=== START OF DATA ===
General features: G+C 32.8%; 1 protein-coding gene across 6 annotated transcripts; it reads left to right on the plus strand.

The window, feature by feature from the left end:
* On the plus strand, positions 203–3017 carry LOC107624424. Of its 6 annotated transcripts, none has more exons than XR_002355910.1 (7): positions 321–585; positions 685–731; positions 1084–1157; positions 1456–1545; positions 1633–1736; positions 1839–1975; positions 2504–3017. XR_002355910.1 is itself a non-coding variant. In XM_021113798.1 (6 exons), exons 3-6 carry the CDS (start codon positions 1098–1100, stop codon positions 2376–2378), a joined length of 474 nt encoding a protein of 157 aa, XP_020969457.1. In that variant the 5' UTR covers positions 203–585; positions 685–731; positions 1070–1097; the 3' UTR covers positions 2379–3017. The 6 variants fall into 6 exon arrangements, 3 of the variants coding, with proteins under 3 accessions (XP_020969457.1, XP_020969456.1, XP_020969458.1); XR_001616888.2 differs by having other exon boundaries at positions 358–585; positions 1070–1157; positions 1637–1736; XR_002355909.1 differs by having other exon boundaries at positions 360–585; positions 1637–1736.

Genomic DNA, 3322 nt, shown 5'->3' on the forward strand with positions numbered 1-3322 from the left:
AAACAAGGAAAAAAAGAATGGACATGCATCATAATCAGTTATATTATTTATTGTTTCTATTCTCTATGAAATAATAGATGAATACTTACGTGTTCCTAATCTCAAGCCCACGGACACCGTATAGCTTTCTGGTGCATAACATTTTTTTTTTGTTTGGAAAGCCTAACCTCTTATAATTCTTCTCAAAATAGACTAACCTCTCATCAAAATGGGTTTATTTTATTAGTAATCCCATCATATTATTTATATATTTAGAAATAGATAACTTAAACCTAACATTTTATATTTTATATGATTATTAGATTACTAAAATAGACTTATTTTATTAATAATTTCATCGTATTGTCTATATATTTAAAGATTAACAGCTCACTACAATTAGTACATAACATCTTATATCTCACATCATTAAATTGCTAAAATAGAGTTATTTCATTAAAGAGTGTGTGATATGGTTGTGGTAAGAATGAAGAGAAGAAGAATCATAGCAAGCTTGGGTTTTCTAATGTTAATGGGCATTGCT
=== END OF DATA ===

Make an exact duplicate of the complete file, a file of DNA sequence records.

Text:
General features: G+C 32.8%; 1 protein-coding gene across 6 annotated transcripts; it reads left to right on the plus strand.

The window, feature by feature from the left end:
* On the plus strand, positions 203–3017 carry LOC107624424. Of its 6 annotated transcripts, none has more exons than XR_002355910.1 (7): positions 321–585; positions 685–731; positions 1084–1157; positions 1456–1545; positions 1633–1736; positions 1839–1975; positions 2504–3017. XR_002355910.1 is itself a non-coding variant. In XM_021113798.1 (6 exons), exons 3-6 carry the CDS (start codon positions 1098–1100, stop codon positions 2376–2378), a joined length of 474 nt encoding a protein of 157 aa, XP_020969457.1. In that variant the 5' UTR covers positions 203–585; positions 685–731; positions 1070–1097; the 3' UTR covers positions 2379–3017. The 6 variants fall into 6 exon arrangements, 3 of the variants coding, with proteins under 3 accessions (XP_020969457.1, XP_020969456.1, XP_020969458.1); XR_001616888.2 differs by having other exon boundaries at positions 358–585; positions 1070–1157; positions 1637–1736; XR_002355909.1 differs by having other exon boundaries at positions 360–585; positions 1637–1736.

Genomic DNA, 3322 nt, shown 5'->3' on the forward strand with positions numbered 1-3322 from the left:
AAACAAGGAAAAAAAGAATGGACATGCATCATAATCAGTTATATTATTTATTGTTTCTATTCTCTATGAAATAATAGATGAATACTTACGTGTTCCTAATCTCAAGCCCACGGACACCGTATAGCTTTCTGGTGCATAACATTTTTTTTTTGTTTGGAAAGCCTAACCTCTTATAATTCTTCTCAAAATAGACTAACCTCTCATCAAAATGGGTTTATTTTATTAGTAATCCCATCATATTATTTATATATTTAGAAATAGATAACTTAAACCTAACATTTTATATTTTATATGATTATTAGATTACTAAAATAGACTTATTTTATTAATAATTTCATCGTATTGTCTATATATTTAAAGATTAACAGCTCACTACAATTAGTACATAACATCTTATATCTCACATCATTAAATTGCTAAAATAGAGTTATTTCATTAAAGAGTGTGTGATATGGTTGTGGTAAGAATGAAGAGAAGAAGAATCATAGCAAGCTTGGGTTTTCTAATGTTAATGGGCATTGCT